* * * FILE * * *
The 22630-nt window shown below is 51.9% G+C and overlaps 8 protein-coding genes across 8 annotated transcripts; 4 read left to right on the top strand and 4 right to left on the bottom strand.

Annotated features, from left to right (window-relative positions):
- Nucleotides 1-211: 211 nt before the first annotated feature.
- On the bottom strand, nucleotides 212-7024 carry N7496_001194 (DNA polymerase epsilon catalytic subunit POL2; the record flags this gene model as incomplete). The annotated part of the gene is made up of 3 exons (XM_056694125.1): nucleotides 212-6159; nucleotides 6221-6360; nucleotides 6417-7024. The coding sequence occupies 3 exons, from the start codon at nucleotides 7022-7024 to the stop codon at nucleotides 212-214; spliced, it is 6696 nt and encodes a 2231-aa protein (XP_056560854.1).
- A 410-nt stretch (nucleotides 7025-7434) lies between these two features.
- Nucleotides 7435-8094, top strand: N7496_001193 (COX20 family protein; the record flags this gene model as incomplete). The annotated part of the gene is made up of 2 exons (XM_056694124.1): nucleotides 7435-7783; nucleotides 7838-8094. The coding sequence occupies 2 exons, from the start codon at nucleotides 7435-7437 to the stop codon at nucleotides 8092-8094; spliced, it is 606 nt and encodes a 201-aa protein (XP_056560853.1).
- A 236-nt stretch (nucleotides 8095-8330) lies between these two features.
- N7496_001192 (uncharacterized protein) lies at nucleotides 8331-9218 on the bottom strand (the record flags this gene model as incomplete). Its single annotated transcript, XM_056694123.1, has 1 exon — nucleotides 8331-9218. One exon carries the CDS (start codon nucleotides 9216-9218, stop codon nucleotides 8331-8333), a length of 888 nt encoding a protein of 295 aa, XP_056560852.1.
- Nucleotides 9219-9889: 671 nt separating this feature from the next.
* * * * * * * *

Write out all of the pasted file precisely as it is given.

The 22630-nt window shown below is 51.9% G+C and overlaps 8 protein-coding genes across 8 annotated transcripts; 4 read left to right on the top strand and 4 right to left on the bottom strand.

Annotated features, from left to right (window-relative positions):
- Nucleotides 1-211: 211 nt before the first annotated feature.
- On the bottom strand, nucleotides 212-7024 carry N7496_001194 (DNA polymerase epsilon catalytic subunit POL2; the record flags this gene model as incomplete). The annotated part of the gene is made up of 3 exons (XM_056694125.1): nucleotides 212-6159; nucleotides 6221-6360; nucleotides 6417-7024. The coding sequence occupies 3 exons, from the start codon at nucleotides 7022-7024 to the stop codon at nucleotides 212-214; spliced, it is 6696 nt and encodes a 2231-aa protein (XP_056560854.1).
- A 410-nt stretch (nucleotides 7025-7434) lies between these two features.
- Nucleotides 7435-8094, top strand: N7496_001193 (COX20 family protein; the record flags this gene model as incomplete). The annotated part of the gene is made up of 2 exons (XM_056694124.1): nucleotides 7435-7783; nucleotides 7838-8094. The coding sequence occupies 2 exons, from the start codon at nucleotides 7435-7437 to the stop codon at nucleotides 8092-8094; spliced, it is 606 nt and encodes a 201-aa protein (XP_056560853.1).
- A 236-nt stretch (nucleotides 8095-8330) lies between these two features.
- N7496_001192 (uncharacterized protein) lies at nucleotides 8331-9218 on the bottom strand (the record flags this gene model as incomplete). Its single annotated transcript, XM_056694123.1, has 1 exon — nucleotides 8331-9218. One exon carries the CDS (start codon nucleotides 9216-9218, stop codon nucleotides 8331-8333), a length of 888 nt encoding a protein of 295 aa, XP_056560852.1.
- Nucleotides 9219-9889: 671 nt separating this feature from the next.